Ida E. Shepherd seems to have come into the world with a native curiosity which shaped the course of her life. She was born to Flora and William Shepherd in Rockland on June 21st, 1856. After completing high school, she taught at the Oak Grove School in Rockland for nearly 2 years. Shortly thereafter, she met and eventually married Rufus Anson Crie (for whose old Maine family Criehaven Island, a remote fishing outpost in Penobscot Bay, was named).
R. Anson’s financial circumstances, coupled with his devotion to his wife, afforded Ida a wide range of opportunity. In addition to her fascination with photography, she belonged to various literary and social clubs. The Cries travelled fairly often—Ida attended three World’s Fairs; visited cousins in Missouri, and stayed a year with her family in Interlachen, Florida. She carried her camera everywhere, on these far-flung trips to other states, and when she ventured out in her carriage alone seeking fresh vistas.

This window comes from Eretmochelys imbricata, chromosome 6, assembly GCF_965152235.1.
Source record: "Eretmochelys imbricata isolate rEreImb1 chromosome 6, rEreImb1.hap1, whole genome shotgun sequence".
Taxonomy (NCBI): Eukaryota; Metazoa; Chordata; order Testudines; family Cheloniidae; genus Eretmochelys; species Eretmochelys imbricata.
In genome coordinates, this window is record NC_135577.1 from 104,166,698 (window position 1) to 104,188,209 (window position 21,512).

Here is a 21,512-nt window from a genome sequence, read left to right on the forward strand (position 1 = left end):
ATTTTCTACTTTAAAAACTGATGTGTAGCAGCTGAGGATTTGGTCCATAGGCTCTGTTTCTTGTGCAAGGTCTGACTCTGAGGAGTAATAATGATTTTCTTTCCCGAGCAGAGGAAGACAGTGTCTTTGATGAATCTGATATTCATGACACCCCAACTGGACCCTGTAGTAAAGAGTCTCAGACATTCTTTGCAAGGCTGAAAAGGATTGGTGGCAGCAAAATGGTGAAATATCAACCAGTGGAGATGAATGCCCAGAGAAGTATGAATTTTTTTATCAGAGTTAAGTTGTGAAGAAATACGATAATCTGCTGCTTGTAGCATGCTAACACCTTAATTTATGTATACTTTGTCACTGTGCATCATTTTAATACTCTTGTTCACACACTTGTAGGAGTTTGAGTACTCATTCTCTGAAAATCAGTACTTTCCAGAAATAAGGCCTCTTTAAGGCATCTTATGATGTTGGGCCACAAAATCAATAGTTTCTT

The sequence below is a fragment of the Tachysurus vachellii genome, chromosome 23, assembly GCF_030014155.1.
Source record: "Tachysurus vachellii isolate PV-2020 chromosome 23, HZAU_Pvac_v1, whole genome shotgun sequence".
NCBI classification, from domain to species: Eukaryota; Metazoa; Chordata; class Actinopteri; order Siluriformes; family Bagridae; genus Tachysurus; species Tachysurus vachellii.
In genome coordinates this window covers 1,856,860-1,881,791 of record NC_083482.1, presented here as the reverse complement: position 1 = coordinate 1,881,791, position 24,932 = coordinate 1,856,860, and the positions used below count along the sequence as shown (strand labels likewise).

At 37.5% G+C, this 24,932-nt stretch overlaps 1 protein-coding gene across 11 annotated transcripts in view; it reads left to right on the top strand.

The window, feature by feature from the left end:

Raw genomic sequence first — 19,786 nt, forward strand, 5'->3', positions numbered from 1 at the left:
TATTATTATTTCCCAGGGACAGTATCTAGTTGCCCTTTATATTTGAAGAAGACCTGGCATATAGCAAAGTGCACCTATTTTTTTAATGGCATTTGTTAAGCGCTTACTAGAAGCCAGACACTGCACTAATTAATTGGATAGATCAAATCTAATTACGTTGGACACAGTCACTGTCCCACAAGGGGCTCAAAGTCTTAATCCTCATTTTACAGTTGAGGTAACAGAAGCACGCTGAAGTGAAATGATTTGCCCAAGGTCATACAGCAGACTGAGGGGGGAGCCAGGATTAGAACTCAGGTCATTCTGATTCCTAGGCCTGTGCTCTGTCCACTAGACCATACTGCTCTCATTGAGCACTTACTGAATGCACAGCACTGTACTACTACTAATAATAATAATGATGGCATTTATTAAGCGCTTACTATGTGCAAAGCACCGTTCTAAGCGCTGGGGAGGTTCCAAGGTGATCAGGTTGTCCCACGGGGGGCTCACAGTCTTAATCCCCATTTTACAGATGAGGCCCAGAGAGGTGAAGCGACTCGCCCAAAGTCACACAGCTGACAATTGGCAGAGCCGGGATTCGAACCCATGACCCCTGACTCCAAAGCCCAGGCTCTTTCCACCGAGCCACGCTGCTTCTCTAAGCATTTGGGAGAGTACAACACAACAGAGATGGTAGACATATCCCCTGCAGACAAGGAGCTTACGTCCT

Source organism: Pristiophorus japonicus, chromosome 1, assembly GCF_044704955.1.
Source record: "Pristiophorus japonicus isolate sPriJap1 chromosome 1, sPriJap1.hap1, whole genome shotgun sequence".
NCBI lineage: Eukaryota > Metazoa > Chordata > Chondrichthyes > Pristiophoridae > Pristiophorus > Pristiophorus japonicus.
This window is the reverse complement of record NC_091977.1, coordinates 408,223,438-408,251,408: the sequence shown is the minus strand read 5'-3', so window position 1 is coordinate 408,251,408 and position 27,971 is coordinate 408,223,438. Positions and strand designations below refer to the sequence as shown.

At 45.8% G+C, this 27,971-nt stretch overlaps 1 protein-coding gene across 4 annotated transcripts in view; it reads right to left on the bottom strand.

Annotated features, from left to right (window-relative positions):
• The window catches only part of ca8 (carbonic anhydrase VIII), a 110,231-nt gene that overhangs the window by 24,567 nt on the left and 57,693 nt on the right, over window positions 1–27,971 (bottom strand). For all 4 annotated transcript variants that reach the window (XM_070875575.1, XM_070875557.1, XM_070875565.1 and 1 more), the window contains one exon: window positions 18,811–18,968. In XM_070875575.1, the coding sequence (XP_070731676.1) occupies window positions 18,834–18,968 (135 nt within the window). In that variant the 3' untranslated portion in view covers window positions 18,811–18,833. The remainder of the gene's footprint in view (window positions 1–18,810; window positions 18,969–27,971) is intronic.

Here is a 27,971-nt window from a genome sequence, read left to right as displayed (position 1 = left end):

She photographed prolifically. She had a strong sense of geometry, and a flair for the sweet and the uncanny. From her photographs alone, it’s evident that she was engaged with her world, wherever she happened to be. She actively supported charities. She was a dedicated grandmother. When she died in 1916 at the age of 60, she was sorely missed—it is still known in her family today that her husband never quite recovered from her loss.